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Biden: McCain mortgage plan rewards banks’ greed

Thursday, October 9, 2008 | 2:35 p.m. CDT; updated 4:01 p.m. CDT, Thursday, October 9, 2008

ST. JOSEPH — Democratic vice presidential candidate Joe Biden on Thursday denounced Republican John McCain's mortgage bailout plan as a way "to reward banks and lenders for their greedy behavior."

McCain has proposed to devote $300 billion, some of which would be taken from the $700 billion financial rescue package recently passed by Congress, to buying troubled mortgages at face value from financial institutions. He promotes it as a way to help homeowners.

But Barack Obama's running mate said the real winners would be the banks that made the bad loans.

"He's going to spend $300 billion of your money so the banks don't lose a single penny. I'm not making this up. I know it sounds like fiction, but I'm not making this up," Biden told several hundred supporters at Western Missouri State University in St. Joseph. "That's not bailing out the homeowner. You're bailing out the bank."

The Obama-Biden campaign has increasingly tried to paint McCain as lurching from one position to another in a bid to persuade voters that he would be capable as president of addressing the nation's economic woes.

"Now he's gone to the point of actually wanting to reward banks and lenders for their greedy behavior," Biden said. "Ladies and gentlemen, this is not a steady hand."

McCain spokeswoman Wendy Riemann said Biden's criticism was an example of "putting politics above the interests of the people."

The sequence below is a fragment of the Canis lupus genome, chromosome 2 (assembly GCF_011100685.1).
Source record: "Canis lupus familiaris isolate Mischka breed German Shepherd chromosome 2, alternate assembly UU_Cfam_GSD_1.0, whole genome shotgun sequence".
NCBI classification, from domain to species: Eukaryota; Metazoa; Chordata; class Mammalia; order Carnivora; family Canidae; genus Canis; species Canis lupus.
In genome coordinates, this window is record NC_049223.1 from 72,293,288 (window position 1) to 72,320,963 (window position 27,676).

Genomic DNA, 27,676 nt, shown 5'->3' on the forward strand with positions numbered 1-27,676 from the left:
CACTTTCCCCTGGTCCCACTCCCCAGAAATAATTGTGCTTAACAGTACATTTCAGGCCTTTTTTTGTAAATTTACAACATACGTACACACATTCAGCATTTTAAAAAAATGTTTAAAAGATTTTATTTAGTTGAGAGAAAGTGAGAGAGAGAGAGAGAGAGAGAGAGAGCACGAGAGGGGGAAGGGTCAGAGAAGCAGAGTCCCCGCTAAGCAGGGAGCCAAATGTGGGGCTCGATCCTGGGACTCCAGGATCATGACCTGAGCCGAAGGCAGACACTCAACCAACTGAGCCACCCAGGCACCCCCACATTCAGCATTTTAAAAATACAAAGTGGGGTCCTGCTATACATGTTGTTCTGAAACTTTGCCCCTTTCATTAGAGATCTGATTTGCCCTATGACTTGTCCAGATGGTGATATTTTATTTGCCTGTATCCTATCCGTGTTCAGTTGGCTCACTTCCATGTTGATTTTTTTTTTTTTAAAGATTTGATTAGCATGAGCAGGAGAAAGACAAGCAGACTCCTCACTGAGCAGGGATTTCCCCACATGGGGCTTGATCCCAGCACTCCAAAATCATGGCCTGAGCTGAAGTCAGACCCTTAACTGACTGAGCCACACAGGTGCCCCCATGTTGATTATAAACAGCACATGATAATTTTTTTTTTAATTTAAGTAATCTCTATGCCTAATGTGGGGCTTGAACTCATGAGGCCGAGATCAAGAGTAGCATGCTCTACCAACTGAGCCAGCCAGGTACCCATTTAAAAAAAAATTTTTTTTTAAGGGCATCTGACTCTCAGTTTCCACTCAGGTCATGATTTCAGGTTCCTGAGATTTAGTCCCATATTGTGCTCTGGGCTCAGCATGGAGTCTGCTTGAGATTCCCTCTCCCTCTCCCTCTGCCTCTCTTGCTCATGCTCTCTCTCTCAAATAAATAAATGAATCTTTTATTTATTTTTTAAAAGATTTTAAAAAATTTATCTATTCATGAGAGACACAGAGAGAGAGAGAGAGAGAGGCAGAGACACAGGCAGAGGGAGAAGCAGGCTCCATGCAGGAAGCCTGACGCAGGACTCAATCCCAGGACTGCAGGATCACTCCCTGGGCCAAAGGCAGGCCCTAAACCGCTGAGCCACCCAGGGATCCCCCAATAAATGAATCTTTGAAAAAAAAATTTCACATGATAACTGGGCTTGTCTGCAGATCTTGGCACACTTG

"The homeownership resurgence plan proposed by Sen. McCain represents no new expense to the taxpayer, but refocuses priorities to more directly assist the homeowners on Main Street who are suffering instead of the greed on Wall Street," Riemann said.

Biden's event was the first of four campaign rallies scheduled over two days in the swing state of Missouri, where recent polls have showed the race about even.

The first two events — in St. Joseph and the Kansas City suburb of Liberty — are in swing counties that narrowly backed Democrat Al Gore in the 2000 elections but switched to Republican President Bush four years later, when he won Missouri by a more convincing margin. The latter two events — in the capital of Jefferson City and in Springfield — are in reliably Republican areas.

But all four areas have been registering new voters at a faster pace than the statewide average.

Even in rural parts of Missouri that typically trend Republican, the faltering economy has caused greater uncertainty among some voters about whom to support in the Nov. 4 election. Biden noted that Missouri's unemployment rate is at its highest level since 1991, dragged down particularly by job losses in the manufacturing sector.

"We need a wholesale change in the economic philosophy that dug us into this," he said. "That change is not going to come from John McCain."


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